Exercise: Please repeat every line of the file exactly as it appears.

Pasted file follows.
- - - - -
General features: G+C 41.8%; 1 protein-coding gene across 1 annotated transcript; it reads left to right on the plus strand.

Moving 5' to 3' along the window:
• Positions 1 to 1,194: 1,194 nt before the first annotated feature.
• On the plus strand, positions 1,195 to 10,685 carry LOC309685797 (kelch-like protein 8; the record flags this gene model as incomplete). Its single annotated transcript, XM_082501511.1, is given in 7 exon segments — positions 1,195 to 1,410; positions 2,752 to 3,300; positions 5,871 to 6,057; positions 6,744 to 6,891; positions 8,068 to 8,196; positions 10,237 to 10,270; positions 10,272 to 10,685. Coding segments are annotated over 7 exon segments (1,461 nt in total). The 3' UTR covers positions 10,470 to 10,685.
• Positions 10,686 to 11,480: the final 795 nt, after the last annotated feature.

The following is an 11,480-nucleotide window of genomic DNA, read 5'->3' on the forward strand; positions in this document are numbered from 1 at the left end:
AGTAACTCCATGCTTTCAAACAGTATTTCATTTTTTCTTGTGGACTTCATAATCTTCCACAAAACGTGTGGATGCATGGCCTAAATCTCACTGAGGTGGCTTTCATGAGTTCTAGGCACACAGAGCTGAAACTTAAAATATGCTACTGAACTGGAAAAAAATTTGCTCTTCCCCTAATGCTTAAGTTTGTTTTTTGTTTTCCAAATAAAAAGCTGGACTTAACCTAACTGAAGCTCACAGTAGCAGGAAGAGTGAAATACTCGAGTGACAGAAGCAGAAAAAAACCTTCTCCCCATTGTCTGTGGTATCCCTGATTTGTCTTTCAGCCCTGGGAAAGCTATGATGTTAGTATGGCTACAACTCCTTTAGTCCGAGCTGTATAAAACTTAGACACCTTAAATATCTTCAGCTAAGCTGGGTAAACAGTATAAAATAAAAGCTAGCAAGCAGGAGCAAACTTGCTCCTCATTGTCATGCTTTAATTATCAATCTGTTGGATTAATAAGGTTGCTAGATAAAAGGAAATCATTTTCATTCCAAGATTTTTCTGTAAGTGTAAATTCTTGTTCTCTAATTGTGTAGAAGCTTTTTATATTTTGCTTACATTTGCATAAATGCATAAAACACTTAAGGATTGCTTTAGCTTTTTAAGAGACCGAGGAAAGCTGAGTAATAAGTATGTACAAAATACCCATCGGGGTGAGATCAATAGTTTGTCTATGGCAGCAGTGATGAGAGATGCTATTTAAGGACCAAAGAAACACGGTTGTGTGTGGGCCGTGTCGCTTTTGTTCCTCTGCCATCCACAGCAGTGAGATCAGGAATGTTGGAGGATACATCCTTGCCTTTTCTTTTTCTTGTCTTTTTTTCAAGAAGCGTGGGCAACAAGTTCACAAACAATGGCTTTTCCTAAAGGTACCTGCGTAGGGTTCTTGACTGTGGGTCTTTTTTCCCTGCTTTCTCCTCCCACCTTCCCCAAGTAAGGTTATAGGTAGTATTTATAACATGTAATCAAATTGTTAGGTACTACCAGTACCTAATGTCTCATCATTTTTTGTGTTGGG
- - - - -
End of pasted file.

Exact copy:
General features: G+C 41.8%; 1 protein-coding gene across 1 annotated transcript; it reads left to right on the plus strand.

Moving 5' to 3' along the window:
• Positions 1 to 1,194: 1,194 nt before the first annotated feature.
• On the plus strand, positions 1,195 to 10,685 carry LOC309685797 (kelch-like protein 8; the record flags this gene model as incomplete). Its single annotated transcript, XM_082501511.1, is given in 7 exon segments — positions 1,195 to 1,410; positions 2,752 to 3,300; positions 5,871 to 6,057; positions 6,744 to 6,891; positions 8,068 to 8,196; positions 10,237 to 10,270; positions 10,272 to 10,685. Coding segments are annotated over 7 exon segments (1,461 nt in total). The 3' UTR covers positions 10,470 to 10,685.
• Positions 10,686 to 11,480: the final 795 nt, after the last annotated feature.

The following is an 11,480-nucleotide window of genomic DNA, read 5'->3' on the forward strand; positions in this document are numbered from 1 at the left end:
AGTAACTCCATGCTTTCAAACAGTATTTCATTTTTTCTTGTGGACTTCATAATCTTCCACAAAACGTGTGGATGCATGGCCTAAATCTCACTGAGGTGGCTTTCATGAGTTCTAGGCACACAGAGCTGAAACTTAAAATATGCTACTGAACTGGAAAAAAATTTGCTCTTCCCCTAATGCTTAAGTTTGTTTTTTGTTTTCCAAATAAAAAGCTGGACTTAACCTAACTGAAGCTCACAGTAGCAGGAAGAGTGAAATACTCGAGTGACAGAAGCAGAAAAAAACCTTCTCCCCATTGTCTGTGGTATCCCTGATTTGTCTTTCAGCCCTGGGAAAGCTATGATGTTAGTATGGCTACAACTCCTTTAGTCCGAGCTGTATAAAACTTAGACACCTTAAATATCTTCAGCTAAGCTGGGTAAACAGTATAAAATAAAAGCTAGCAAGCAGGAGCAAACTTGCTCCTCATTGTCATGCTTTAATTATCAATCTGTTGGATTAATAAGGTTGCTAGATAAAAGGAAATCATTTTCATTCCAAGATTTTTCTGTAAGTGTAAATTCTTGTTCTCTAATTGTGTAGAAGCTTTTTATATTTTGCTTACATTTGCATAAATGCATAAAACACTTAAGGATTGCTTTAGCTTTTTAAGAGACCGAGGAAAGCTGAGTAATAAGTATGTACAAAATACCCATCGGGGTGAGATCAATAGTTTGTCTATGGCAGCAGTGATGAGAGATGCTATTTAAGGACCAAAGAAACACGGTTGTGTGTGGGCCGTGTCGCTTTTGTTCCTCTGCCATCCACAGCAGTGAGATCAGGAATGTTGGAGGATACATCCTTGCCTTTTCTTTTTCTTGTCTTTTTTTCAAGAAGCGTGGGCAACAAGTTCACAAACAATGGCTTTTCCTAAAGGTACCTGCGTAGGGTTCTTGACTGTGGGTCTTTTTTCCCTGCTTTCTCCTCCCACCTTCCCCAAGTAAGGTTATAGGTAGTATTTATAACATGTAATCAAATTGTTAGGTACTACCAGTACCTAATGTCTCATCATTTTTTGTGTTGGG